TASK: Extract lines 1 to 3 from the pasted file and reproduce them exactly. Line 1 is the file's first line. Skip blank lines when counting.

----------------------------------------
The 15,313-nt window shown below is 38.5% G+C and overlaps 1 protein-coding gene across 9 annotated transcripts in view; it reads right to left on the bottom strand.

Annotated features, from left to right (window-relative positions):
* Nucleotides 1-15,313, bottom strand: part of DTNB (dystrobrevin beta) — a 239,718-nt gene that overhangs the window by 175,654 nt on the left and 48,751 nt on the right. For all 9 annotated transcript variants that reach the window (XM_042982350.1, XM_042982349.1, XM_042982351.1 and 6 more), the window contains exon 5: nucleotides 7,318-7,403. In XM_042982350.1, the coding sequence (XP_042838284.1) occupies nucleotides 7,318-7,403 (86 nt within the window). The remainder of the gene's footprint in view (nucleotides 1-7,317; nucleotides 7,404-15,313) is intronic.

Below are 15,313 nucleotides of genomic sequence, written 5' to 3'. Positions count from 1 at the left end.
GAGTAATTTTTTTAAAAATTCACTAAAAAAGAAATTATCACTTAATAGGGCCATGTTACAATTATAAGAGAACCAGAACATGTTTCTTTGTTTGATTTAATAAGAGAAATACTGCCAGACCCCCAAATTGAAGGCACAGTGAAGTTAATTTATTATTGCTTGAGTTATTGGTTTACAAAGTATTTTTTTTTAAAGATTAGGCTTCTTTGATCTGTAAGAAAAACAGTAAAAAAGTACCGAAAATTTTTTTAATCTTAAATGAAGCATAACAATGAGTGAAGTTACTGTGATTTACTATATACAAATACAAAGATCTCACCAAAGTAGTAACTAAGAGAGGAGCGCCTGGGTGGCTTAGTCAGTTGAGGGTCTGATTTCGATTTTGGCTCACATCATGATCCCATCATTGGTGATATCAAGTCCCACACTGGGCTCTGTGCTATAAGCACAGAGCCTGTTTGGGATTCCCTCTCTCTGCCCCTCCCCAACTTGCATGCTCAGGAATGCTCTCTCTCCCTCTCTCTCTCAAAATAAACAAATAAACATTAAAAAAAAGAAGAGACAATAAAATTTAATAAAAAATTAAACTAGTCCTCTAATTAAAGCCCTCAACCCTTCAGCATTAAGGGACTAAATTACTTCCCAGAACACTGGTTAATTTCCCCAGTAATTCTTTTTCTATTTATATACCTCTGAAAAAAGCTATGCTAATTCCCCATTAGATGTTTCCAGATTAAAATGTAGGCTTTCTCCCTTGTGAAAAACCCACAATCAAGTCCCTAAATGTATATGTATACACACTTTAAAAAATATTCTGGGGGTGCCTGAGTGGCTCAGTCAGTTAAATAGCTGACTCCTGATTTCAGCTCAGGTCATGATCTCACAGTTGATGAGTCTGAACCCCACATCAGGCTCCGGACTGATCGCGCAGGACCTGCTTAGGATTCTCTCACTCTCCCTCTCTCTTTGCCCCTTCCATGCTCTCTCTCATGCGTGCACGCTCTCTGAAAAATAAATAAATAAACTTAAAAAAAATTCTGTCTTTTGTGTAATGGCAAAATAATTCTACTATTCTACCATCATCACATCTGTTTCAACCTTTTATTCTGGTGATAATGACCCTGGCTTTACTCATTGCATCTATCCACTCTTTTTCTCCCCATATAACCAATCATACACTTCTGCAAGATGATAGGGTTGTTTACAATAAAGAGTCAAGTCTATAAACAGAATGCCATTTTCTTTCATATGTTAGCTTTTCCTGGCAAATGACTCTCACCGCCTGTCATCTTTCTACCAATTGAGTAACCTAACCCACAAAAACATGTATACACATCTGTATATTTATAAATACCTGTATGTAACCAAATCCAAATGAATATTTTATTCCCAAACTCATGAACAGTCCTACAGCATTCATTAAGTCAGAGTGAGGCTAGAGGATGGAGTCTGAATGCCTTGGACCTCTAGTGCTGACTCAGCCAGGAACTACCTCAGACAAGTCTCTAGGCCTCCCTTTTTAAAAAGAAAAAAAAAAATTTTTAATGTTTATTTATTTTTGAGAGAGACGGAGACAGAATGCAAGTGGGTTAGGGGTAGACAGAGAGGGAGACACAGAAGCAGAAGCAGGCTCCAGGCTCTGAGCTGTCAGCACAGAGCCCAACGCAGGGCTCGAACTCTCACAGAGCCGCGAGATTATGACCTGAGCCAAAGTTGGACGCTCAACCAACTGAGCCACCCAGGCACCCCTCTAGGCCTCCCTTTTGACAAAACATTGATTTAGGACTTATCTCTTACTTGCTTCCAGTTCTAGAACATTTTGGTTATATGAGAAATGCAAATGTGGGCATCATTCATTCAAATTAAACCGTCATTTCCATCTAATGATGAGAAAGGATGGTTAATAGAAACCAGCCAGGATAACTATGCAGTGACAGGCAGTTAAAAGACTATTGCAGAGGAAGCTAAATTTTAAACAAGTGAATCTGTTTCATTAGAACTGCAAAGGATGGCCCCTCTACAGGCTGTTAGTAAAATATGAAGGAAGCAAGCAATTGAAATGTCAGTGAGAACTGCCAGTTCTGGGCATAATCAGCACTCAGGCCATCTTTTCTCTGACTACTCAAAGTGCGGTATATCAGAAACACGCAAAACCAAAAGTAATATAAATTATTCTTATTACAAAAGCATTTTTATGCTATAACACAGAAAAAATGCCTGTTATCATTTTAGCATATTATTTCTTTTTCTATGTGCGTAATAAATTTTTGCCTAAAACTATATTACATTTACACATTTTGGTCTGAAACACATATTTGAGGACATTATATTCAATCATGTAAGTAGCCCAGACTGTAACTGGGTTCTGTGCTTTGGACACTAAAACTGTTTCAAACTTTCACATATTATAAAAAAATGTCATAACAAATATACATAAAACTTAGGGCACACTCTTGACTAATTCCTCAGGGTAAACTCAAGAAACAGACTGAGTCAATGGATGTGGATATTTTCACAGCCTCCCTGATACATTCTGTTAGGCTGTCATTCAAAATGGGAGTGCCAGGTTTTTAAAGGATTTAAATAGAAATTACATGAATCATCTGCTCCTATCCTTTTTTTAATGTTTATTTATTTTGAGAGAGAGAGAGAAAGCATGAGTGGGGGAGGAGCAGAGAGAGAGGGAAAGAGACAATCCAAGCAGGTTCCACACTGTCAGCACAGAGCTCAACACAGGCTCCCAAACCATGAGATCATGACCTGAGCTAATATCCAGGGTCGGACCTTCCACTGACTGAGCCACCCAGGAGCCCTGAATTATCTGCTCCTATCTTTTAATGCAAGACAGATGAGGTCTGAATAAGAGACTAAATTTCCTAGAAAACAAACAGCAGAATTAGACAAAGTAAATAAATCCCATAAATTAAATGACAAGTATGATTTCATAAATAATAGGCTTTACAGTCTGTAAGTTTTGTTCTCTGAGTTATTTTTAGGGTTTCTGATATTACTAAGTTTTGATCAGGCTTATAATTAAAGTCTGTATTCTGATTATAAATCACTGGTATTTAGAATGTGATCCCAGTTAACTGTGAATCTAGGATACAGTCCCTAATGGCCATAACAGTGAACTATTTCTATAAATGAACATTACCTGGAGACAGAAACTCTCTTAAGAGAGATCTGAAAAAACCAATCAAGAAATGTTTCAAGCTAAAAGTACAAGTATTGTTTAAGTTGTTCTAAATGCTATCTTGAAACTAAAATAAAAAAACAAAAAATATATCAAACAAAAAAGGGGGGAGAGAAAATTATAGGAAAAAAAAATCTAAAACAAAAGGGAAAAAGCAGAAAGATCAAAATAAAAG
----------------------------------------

The 15,313-nt window shown below is 38.5% G+C and overlaps 1 protein-coding gene across 9 annotated transcripts in view; it reads right to left on the bottom strand.

Annotated features, from left to right (window-relative positions):
* Nucleotides 1-15,313, bottom strand: part of DTNB (dystrobrevin beta) — a 239,718-nt gene that overhangs the window by 175,654 nt on the left and 48,751 nt on the right. For all 9 annotated transcript variants that reach the window (XM_042982350.1, XM_042982349.1, XM_042982351.1 and 6 more), the window contains exon 5: nucleotides 7,318-7,403. In XM_042982350.1, the coding sequence (XP_042838284.1) occupies nucleotides 7,318-7,403 (86 nt within the window). The remainder of the gene's footprint in view (nucleotides 1-7,317; nucleotides 7,404-15,313) is intronic.